Helena Hauff was the chief sorcerer choreographing this ritual with martial discipline and merciless tempo. Never forget.

There is no song or visual that can stand-in for the total bodily experience of being there so will not even try. We will instead leave you with ‘I Am A Strange Machine Sometimes‘ by Vox Low, which appeared in last year’s Correspondent Compilation 4. Its stomping beats and cybernetic spirit captures the Cronenbergian transformation of human flesh and muscle into the metallic components of a satanic dragster headed towards pan-psychic Berlin, over an autobahn paved with bad intentions.

Vox Low – I Am A Strange Machine Sometimes


* With honourable mentions to Talaboman, Machine Woman, Ricardo Tobar and Zombies in Miami.

El Mediterráneo

O, pure Mediterranean beaches to lie in under the sun, to dissolve and flow back to primeval sources of life and civilisation, through forgotten migratory paths and trade routes! Could you think of a better place to be, as grandfather winter snaps at your ears full of malice?


Our obsession with Balearica and allied sub-genres of new age and ambient stem not just from their soothing effect and ability to dull the edges of an oft-painful reality, but also from a recognition of the kernel of ancient wisdom on which they are based, they are a palimpsest covered with the lore of a myriad forgotten civilisations that criss-crossed the Mediterranean, to live, love and fight, turning our animal emotions, reactions and impulses into mysterious symbols and timeless epics.  As more layers are added to its surface, their words dissolve into drones that ring with a mix of spiritualism, Epicurean philosophy and mong.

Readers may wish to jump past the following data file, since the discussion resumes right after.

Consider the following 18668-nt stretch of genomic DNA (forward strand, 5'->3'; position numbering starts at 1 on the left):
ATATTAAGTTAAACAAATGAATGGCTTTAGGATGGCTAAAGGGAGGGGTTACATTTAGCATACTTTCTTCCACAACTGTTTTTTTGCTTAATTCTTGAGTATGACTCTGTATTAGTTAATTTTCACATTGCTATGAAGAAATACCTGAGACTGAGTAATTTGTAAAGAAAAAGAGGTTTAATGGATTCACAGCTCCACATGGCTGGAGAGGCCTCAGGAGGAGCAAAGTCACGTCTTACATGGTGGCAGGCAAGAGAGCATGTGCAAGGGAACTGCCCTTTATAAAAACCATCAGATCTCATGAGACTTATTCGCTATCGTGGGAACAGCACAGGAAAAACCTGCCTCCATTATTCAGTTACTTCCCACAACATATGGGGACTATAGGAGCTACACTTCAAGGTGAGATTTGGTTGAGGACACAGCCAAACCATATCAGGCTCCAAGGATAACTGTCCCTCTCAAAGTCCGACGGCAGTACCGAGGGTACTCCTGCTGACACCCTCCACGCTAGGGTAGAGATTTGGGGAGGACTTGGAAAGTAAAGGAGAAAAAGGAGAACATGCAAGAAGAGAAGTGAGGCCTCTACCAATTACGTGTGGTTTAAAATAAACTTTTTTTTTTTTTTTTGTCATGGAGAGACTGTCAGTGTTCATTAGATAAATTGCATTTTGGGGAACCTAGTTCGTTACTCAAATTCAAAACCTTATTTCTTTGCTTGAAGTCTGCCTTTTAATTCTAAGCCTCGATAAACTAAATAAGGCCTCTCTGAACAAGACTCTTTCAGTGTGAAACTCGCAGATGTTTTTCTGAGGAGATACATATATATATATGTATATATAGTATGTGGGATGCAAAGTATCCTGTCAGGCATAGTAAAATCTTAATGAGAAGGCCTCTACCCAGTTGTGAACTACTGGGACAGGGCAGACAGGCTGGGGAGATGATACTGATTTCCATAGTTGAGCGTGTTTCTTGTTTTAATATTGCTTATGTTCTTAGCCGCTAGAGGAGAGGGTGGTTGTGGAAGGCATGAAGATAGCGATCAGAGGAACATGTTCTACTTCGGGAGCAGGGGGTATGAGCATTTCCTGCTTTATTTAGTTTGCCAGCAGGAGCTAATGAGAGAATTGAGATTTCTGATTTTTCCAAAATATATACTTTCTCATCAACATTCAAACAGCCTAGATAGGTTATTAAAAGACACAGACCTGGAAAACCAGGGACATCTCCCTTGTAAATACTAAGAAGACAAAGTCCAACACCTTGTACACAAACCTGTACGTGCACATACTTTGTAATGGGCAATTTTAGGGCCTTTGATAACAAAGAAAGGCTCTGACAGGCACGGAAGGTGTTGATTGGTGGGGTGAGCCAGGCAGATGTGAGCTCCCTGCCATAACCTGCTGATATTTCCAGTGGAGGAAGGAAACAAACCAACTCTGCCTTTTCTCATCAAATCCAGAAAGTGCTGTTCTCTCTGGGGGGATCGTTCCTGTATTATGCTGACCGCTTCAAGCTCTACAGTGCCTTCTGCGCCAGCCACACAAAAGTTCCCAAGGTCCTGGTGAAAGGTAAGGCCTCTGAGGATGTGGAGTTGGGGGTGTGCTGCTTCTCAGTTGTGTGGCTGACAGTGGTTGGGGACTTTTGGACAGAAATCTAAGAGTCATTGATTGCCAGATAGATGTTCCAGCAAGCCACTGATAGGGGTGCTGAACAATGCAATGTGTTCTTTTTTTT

Music from Memory were a primary source of these sounds in 2017, specially with Gaussian Curve’s second album, Garret’s Private Life, the Outro Tempo compilation of experimental Brazilian music (which single-handedly made Brazil a candidate destination for the journey we’re in today) and Suso Sáiz. Every release in MfM’s schedule is a paean to the wisdom of the ancients and their mysterious spells to commune with the sea and the sun and flocks of birds imprinting joyous glyphs in the Summer sky, and for this we are grateful.